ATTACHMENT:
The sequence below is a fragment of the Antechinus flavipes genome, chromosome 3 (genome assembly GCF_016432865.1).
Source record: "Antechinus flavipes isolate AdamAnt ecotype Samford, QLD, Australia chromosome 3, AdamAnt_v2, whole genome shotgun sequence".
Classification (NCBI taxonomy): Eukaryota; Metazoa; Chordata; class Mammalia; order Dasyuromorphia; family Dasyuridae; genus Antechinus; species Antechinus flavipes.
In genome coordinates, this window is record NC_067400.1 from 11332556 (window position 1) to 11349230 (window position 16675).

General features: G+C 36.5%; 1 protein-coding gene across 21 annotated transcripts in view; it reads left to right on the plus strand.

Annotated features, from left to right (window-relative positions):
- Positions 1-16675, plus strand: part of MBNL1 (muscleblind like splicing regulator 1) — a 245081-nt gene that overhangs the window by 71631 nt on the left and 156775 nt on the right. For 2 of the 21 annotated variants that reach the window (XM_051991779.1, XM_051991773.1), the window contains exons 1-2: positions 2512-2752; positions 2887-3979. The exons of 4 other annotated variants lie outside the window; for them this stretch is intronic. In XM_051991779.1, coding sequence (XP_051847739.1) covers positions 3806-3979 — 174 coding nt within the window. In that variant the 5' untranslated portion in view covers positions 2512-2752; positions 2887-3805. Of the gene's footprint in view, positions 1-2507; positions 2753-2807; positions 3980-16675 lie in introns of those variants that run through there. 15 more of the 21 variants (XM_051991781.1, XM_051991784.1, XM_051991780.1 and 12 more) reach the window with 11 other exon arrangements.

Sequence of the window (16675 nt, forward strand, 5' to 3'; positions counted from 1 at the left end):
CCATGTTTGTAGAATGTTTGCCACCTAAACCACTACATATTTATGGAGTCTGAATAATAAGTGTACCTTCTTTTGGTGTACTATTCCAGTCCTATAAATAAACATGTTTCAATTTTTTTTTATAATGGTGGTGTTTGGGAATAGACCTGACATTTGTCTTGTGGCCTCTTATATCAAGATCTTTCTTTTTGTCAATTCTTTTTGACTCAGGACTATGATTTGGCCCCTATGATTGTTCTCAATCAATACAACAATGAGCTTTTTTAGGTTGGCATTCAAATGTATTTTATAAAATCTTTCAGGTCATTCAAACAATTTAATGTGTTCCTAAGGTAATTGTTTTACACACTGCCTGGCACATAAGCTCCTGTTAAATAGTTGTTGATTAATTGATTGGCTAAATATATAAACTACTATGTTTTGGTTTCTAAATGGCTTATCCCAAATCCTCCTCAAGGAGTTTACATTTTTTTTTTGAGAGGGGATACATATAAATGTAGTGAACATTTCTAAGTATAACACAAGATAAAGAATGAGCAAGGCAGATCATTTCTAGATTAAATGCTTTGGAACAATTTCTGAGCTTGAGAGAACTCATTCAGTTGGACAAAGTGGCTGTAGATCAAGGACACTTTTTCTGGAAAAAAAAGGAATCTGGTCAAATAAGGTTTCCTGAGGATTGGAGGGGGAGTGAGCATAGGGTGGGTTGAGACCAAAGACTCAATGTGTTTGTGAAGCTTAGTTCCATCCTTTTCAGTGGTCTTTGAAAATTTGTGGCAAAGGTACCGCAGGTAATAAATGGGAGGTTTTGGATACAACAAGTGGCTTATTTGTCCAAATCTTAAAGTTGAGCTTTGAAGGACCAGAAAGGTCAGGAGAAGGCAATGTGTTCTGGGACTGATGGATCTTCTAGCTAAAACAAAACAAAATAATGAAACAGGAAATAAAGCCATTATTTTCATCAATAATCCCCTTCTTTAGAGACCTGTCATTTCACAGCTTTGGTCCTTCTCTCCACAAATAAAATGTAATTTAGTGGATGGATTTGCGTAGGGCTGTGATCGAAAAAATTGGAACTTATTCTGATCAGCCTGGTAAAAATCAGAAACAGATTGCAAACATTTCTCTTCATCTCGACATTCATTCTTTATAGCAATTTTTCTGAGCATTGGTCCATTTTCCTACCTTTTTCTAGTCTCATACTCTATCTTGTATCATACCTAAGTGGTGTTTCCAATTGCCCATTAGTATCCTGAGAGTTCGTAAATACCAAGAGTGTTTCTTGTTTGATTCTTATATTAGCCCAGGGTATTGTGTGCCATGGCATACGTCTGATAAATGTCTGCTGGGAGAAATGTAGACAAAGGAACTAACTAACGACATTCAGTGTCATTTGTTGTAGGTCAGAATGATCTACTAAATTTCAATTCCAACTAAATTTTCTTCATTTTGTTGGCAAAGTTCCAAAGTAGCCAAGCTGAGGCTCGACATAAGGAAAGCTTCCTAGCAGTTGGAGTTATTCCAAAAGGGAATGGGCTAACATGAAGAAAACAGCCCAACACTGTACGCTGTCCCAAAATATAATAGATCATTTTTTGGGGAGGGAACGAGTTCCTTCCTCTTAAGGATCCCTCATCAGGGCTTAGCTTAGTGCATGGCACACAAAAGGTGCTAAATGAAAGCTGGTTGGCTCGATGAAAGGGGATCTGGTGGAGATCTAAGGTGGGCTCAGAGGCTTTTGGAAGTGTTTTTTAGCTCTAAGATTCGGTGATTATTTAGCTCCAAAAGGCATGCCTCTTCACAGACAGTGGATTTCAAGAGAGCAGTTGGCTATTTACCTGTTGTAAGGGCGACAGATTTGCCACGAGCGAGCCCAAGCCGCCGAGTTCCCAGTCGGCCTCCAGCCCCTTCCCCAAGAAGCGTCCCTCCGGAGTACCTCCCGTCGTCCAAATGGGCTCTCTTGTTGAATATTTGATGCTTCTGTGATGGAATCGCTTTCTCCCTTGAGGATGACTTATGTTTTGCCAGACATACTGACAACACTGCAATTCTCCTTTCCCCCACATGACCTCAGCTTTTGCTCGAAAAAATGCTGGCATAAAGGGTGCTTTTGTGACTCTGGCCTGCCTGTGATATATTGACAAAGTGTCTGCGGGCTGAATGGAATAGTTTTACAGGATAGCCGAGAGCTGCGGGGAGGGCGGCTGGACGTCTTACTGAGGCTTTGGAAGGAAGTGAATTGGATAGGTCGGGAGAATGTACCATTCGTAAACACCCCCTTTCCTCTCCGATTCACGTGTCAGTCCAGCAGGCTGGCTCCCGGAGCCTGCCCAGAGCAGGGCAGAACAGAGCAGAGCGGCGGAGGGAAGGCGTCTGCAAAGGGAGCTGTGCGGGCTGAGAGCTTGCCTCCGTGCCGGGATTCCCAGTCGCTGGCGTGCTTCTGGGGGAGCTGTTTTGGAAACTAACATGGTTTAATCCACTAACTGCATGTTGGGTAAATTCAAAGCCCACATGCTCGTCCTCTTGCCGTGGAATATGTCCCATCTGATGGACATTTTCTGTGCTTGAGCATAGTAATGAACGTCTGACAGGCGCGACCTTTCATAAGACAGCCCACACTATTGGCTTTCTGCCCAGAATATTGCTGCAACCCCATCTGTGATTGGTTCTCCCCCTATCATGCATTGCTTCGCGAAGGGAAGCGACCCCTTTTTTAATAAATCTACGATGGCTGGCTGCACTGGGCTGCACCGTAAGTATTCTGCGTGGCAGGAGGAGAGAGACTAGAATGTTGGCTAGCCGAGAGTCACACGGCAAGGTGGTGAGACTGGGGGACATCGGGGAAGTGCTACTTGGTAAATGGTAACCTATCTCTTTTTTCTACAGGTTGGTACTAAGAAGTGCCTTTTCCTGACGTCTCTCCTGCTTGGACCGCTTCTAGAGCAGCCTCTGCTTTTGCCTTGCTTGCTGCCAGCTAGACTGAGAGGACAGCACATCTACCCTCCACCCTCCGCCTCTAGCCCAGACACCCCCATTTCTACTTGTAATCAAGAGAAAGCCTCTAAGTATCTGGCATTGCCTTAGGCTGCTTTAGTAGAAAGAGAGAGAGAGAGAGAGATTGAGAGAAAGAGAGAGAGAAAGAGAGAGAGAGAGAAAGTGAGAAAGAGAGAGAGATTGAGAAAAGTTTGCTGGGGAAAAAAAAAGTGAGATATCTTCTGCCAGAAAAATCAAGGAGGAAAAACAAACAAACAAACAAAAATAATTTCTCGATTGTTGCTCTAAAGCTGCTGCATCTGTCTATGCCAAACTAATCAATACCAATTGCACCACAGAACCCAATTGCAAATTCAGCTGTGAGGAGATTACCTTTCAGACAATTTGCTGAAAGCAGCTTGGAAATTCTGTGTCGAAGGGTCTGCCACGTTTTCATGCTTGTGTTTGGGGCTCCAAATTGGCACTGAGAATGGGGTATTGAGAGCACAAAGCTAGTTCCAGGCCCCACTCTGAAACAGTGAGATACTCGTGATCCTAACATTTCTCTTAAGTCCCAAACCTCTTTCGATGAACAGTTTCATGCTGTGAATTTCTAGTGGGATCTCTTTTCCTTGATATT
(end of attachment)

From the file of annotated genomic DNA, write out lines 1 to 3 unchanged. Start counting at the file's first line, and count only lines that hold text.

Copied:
The sequence below is a fragment of the Antechinus flavipes genome, chromosome 3 (genome assembly GCF_016432865.1).
Source record: "Antechinus flavipes isolate AdamAnt ecotype Samford, QLD, Australia chromosome 3, AdamAnt_v2, whole genome shotgun sequence".
Classification (NCBI taxonomy): Eukaryota; Metazoa; Chordata; class Mammalia; order Dasyuromorphia; family Dasyuridae; genus Antechinus; species Antechinus flavipes.